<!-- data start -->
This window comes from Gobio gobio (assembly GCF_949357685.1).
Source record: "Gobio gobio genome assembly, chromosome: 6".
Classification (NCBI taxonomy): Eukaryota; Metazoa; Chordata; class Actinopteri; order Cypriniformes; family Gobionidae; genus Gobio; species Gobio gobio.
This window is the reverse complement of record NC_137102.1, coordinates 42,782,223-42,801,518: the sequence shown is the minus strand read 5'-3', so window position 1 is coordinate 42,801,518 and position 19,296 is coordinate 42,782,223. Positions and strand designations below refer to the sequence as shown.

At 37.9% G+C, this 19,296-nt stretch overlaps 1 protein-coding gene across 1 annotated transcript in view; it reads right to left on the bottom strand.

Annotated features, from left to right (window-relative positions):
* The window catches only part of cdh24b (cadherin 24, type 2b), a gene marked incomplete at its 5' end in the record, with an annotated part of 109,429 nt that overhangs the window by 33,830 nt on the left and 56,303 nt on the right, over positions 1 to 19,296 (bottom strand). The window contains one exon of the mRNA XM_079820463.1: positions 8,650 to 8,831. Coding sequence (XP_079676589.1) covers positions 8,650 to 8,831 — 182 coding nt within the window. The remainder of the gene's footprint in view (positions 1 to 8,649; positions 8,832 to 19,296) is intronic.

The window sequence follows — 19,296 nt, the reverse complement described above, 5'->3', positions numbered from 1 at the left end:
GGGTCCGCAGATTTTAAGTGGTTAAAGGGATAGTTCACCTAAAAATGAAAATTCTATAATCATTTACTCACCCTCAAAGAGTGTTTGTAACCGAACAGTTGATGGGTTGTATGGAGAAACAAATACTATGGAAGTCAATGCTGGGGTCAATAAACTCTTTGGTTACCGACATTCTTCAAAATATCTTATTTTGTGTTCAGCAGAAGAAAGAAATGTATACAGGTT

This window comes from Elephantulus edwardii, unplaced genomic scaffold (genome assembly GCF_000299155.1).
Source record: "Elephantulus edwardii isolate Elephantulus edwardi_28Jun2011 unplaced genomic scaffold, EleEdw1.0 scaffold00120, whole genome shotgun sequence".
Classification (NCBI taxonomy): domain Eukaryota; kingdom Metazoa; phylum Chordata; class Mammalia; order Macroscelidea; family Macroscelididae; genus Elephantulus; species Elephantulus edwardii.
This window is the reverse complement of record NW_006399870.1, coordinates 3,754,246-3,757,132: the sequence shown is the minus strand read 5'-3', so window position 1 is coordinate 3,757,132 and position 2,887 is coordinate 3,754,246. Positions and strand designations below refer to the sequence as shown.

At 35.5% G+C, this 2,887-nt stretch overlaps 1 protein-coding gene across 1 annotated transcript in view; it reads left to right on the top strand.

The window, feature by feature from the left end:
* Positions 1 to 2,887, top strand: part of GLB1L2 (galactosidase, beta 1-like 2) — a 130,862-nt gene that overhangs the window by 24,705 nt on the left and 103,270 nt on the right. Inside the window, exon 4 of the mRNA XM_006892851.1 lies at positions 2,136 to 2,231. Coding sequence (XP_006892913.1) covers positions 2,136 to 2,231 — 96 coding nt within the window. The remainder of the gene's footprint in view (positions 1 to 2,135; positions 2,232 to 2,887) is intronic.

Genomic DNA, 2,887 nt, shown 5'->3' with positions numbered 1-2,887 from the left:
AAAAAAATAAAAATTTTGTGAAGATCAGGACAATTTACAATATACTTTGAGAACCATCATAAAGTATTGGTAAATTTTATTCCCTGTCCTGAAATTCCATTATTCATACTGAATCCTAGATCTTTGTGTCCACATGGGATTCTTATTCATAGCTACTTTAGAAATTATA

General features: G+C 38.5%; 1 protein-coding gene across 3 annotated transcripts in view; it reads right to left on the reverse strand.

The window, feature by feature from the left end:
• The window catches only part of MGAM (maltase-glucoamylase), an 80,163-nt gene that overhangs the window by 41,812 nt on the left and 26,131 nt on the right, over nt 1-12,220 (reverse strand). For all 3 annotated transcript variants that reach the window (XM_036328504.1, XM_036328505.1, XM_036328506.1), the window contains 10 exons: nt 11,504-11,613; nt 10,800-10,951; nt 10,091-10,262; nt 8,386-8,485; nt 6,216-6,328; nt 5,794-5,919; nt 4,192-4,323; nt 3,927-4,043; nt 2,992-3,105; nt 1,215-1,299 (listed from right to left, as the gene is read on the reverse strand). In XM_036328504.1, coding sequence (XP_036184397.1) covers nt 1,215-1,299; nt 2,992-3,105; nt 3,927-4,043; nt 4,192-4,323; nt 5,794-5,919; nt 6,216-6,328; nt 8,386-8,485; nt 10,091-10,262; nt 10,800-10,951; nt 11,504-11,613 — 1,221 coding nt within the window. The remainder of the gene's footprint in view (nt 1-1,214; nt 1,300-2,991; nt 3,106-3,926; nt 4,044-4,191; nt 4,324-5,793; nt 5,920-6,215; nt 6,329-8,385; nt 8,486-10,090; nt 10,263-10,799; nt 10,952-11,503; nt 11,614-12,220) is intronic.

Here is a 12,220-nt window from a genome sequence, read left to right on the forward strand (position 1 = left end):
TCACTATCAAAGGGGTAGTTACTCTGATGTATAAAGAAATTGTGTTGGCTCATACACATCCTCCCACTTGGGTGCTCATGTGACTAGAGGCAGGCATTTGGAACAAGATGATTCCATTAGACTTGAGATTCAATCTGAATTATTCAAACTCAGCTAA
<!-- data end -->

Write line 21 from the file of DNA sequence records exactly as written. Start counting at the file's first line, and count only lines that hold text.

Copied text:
• The window catches only part of MGAM (maltase-glucoamylase), an 80,163-nt gene that overhangs the window by 41,812 nt on the left and 26,131 nt on the right, over nt 1-12,220 (reverse strand). For all 3 annotated transcript variants that reach the window (XM_036328504.1, XM_036328505.1, XM_036328506.1), the window contains 10 exons: nt 11,504-11,613; nt 10,800-10,951; nt 10,091-10,262; nt 8,386-8,485; nt 6,216-6,328; nt 5,794-5,919; nt 4,192-4,323; nt 3,927-4,043; nt 2,992-3,105; nt 1,215-1,299 (listed from right to left, as the gene is read on the reverse strand). In XM_036328504.1, coding sequence (XP_036184397.1) covers nt 1,215-1,299; nt 2,992-3,105; nt 3,927-4,043; nt 4,192-4,323; nt 5,794-5,919; nt 6,216-6,328; nt 8,386-8,485; nt 10,091-10,262; nt 10,800-10,951; nt 11,504-11,613 — 1,221 coding nt within the window. The remainder of the gene's footprint in view (nt 1-1,214; nt 1,300-2,991; nt 3,106-3,926; nt 4,044-4,191; nt 4,324-5,793; nt 5,920-6,215; nt 6,329-8,385; nt 8,486-10,090; nt 10,263-10,799; nt 10,952-11,503; nt 11,614-12,220) is intronic.